I own and operate a small Lego-compatible toy company (www.brickarms.com) that sells small (1/2 gram) detailed injection molded parts. I had 8x8 steel molds made, but they are very expensive. I'd like to mill small mold inserts (3"x3") myself, for use in a Mini-Jector Wasp 45 bench-top injection molder.
I need to have high tolerances in the cavities, and no parts are over 1" in length. Is an X3 overkill? If I go with X2, will I still get .001 tolerances after CNC conversion (ball screws)?
I'm no stranger to the electronics of CNC, but with my experience being solely in making a CNC wood router, metal-working is new to me.
Any suggestions on which mill is a better choice?
I have a hard time seeing anyone of them doing well with die steels. Not impossible with the x3 I suppose but do expect issues with getting good surface finish.
As to the conversion and accuracy that depends on many things not just the quality of the lead screw. Fit up and adjustment of the ways is very important. Keeping high tolerances over the small distances discussed might be possible with a lower cost lead screw, but do realize if you go with fully speced ground lead screws that you will end up sinking a lot of money into the machine that could just as easily go into a Bridgeport. Your final costs going to the bigger machine (purchased used) might not be that much different from the cost of a new X3 and a conversion.
As an aside a couple of years ago I had an interesting conversation with a guy at Cabin Fever. He started up his own business much like you are intending to, that is with a converted import. Once his demand got to the point of being significant he went out and got full CNC machines from HAAS. This immediately solve a bunch of problems for him.
Now I did not relay the above story to turn you off to the idea of trying to build a business with such conversions. Rather You should not get your expectation up that high with respect to what you want to accomplish with this mill conversion. It will take considerable effort on your part to get the machine to the point of actually doing what you want. Keeping it in that condition will take effort also. You won't be able to CNC the machine and totally forget about its heritage.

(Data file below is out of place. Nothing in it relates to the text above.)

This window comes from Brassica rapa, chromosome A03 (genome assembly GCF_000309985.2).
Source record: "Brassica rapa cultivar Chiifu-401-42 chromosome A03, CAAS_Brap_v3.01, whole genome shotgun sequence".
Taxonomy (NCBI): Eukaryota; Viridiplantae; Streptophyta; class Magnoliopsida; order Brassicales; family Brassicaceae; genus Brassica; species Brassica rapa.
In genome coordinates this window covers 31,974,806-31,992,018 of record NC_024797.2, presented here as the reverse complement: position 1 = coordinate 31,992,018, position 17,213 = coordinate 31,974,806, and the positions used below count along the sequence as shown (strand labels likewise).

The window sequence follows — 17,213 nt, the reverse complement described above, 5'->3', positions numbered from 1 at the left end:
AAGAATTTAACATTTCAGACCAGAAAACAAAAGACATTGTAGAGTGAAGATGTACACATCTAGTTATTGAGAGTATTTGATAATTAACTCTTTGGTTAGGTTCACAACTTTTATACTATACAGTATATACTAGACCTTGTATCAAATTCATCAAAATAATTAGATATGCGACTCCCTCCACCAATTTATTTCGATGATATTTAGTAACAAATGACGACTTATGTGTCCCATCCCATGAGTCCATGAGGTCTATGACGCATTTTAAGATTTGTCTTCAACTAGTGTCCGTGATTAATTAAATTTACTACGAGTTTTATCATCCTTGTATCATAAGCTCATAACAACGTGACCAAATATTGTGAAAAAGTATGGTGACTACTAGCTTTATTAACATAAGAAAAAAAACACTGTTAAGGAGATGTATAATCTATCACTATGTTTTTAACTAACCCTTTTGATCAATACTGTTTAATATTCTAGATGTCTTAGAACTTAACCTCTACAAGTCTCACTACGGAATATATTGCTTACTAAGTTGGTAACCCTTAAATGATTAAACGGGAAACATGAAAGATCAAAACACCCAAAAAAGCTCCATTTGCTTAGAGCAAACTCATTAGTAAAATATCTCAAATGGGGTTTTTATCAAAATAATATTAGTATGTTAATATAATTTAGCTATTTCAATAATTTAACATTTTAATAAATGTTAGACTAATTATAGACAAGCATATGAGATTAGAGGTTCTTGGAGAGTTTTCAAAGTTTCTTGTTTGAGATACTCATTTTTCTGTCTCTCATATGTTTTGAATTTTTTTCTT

I am almost certain that the rolled ballscrews are better than .004" per foot. Also, if your parts are usually in hte 1" range, I can almost promise you that the leadscrew error will not exceed .001" in 1"! If you were doing tenths work, it may not be suitable. Mach 3 has a leadscrew mapping utility if you have the means to do that.
I would recommend the X3. I've gotten pretty good finishes on steels with just normal end mills. If you used a carbide end mill, and a carbide insert facing tool when appropriate, you would get very impressive finishes. You just can't take off .25" at the same time! Make smallish finishing passes, you will be pleased. The X3 is an impressive machine, and it's low speed RPM's cater nicely to your needs. It's got a lot plenty of dovetail contact, by bench top standards. When my mill was in manual mode, I found it difficult to get it to chatter before the motor would bog or the tool break.
I owned an X1 for almost a year, the general quality of the machine is significantly lower than the X3. I suspect (though not certain) t hat the X2 has similar quality as the X1.
With the X3, you've got a larger table so you could potentially setup multiple vises and run several things at once. I have made molds at work before, many of those we make are from D2 tool steel. Having worked with the stuff, I can confidently say the X3 can take it.
I guess I will jump in once more since NC_CAMS has not alrready
I think you will get more error from using cheap bearings for your leadscrew support, than with the use of cheapish rolled ballscrews over a few inch lengths.